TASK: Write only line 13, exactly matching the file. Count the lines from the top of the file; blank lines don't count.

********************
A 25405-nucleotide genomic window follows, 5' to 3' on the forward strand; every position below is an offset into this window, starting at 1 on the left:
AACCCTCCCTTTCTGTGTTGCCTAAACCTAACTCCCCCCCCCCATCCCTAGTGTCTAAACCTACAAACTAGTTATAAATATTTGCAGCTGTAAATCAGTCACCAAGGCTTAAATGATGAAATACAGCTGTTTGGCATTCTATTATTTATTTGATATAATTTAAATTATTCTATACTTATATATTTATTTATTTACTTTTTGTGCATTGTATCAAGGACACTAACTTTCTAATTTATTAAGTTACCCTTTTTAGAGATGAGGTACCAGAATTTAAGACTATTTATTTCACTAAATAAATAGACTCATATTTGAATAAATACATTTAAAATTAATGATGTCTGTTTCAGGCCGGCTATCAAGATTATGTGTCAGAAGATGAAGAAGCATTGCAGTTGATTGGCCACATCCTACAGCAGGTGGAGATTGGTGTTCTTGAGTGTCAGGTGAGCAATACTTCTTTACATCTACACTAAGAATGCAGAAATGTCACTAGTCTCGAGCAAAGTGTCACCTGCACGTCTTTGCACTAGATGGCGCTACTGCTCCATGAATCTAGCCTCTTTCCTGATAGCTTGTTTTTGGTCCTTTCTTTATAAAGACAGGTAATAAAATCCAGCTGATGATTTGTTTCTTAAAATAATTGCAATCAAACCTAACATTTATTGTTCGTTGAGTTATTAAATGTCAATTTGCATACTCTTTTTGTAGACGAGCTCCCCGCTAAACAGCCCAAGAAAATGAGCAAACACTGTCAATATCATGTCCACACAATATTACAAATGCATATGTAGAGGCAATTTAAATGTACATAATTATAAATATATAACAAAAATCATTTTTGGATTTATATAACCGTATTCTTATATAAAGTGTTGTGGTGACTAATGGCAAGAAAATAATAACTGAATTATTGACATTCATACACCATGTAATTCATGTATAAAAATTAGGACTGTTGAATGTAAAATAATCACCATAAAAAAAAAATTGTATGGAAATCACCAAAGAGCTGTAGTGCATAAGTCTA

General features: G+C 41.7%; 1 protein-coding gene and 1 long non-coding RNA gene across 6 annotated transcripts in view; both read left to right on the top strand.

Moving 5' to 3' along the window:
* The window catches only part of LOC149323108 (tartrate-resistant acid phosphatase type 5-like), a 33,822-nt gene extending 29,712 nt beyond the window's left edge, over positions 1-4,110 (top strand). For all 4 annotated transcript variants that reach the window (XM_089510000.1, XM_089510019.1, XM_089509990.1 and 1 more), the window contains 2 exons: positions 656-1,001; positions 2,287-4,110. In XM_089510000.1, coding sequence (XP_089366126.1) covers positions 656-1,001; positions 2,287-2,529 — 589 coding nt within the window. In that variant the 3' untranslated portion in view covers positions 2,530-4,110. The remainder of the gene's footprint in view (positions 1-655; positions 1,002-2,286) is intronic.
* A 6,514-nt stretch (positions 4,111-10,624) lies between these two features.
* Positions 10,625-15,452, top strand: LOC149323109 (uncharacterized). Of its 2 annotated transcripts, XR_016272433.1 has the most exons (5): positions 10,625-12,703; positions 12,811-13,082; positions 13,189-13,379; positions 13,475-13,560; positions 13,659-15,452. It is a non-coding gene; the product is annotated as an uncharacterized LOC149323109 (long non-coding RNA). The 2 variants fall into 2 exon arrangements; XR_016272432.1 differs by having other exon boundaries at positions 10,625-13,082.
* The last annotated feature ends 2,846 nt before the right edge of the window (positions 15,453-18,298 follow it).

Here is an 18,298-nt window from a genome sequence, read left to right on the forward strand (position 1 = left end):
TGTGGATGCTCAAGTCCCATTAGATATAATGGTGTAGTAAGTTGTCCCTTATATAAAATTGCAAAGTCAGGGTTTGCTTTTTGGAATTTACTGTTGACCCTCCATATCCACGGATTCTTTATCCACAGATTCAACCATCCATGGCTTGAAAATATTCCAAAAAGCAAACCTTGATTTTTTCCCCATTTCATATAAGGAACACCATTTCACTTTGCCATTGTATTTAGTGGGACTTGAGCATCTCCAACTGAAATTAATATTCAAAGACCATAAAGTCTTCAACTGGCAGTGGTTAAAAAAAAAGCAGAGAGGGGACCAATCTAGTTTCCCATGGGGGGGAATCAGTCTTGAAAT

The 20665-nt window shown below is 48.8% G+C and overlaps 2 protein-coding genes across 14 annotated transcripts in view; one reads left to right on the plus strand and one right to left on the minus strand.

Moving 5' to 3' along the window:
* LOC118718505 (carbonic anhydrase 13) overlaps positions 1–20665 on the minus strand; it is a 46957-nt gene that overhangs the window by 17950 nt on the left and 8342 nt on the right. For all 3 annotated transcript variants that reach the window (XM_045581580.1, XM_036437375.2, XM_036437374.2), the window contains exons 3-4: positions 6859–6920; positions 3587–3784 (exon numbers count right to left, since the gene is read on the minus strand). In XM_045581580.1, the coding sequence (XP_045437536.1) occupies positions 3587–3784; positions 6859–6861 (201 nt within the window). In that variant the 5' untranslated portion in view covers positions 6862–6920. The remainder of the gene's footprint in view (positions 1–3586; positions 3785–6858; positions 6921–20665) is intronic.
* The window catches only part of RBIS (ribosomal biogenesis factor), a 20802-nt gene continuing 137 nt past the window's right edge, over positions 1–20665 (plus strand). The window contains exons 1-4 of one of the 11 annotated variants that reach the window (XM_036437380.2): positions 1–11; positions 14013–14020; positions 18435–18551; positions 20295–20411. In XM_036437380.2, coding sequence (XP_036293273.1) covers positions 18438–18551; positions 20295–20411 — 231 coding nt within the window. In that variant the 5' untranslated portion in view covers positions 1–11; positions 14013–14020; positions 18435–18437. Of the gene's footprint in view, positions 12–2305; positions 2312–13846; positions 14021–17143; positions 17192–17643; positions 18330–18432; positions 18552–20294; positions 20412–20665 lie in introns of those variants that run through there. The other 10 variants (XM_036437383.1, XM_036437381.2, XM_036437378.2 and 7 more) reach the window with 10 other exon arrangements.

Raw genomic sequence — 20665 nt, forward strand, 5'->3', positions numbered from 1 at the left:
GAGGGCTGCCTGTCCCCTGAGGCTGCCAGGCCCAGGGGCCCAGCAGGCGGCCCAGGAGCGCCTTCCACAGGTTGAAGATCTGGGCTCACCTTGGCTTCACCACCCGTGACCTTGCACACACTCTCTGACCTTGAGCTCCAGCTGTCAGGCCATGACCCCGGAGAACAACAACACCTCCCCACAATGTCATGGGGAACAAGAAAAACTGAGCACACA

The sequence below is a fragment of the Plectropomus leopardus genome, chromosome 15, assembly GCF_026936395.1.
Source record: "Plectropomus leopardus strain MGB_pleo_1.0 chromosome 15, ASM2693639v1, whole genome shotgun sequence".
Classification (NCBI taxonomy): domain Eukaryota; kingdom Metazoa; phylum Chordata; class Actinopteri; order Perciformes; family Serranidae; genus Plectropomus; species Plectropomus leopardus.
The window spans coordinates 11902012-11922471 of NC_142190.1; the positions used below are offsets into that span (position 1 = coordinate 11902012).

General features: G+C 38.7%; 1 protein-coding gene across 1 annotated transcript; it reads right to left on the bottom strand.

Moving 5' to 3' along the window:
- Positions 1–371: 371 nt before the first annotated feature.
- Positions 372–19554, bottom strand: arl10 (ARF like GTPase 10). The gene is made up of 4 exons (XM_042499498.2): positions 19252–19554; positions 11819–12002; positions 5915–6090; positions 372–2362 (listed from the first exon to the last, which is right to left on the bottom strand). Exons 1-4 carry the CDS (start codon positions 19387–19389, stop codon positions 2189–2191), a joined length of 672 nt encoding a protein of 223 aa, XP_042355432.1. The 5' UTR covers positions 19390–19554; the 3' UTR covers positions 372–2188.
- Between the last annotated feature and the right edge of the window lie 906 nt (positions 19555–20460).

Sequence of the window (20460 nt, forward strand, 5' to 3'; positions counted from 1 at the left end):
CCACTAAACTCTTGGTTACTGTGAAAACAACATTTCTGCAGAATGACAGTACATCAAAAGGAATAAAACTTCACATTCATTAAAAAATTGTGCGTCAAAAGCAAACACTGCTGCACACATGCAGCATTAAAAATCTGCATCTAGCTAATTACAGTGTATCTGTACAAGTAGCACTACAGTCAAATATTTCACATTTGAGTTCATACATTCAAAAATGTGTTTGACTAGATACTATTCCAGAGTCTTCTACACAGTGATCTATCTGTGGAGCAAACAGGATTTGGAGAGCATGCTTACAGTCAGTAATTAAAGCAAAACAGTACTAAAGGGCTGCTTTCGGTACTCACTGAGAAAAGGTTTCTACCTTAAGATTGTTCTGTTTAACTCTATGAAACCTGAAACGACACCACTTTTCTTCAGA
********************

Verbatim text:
* LOC118718505 (carbonic anhydrase 13) overlaps positions 1–20665 on the minus strand; it is a 46957-nt gene that overhangs the window by 17950 nt on the left and 8342 nt on the right. For all 3 annotated transcript variants that reach the window (XM_045581580.1, XM_036437375.2, XM_036437374.2), the window contains exons 3-4: positions 6859–6920; positions 3587–3784 (exon numbers count right to left, since the gene is read on the minus strand). In XM_045581580.1, the coding sequence (XP_045437536.1) occupies positions 3587–3784; positions 6859–6861 (201 nt within the window). In that variant the 5' untranslated portion in view covers positions 6862–6920. The remainder of the gene's footprint in view (positions 1–3586; positions 3785–6858; positions 6921–20665) is intronic.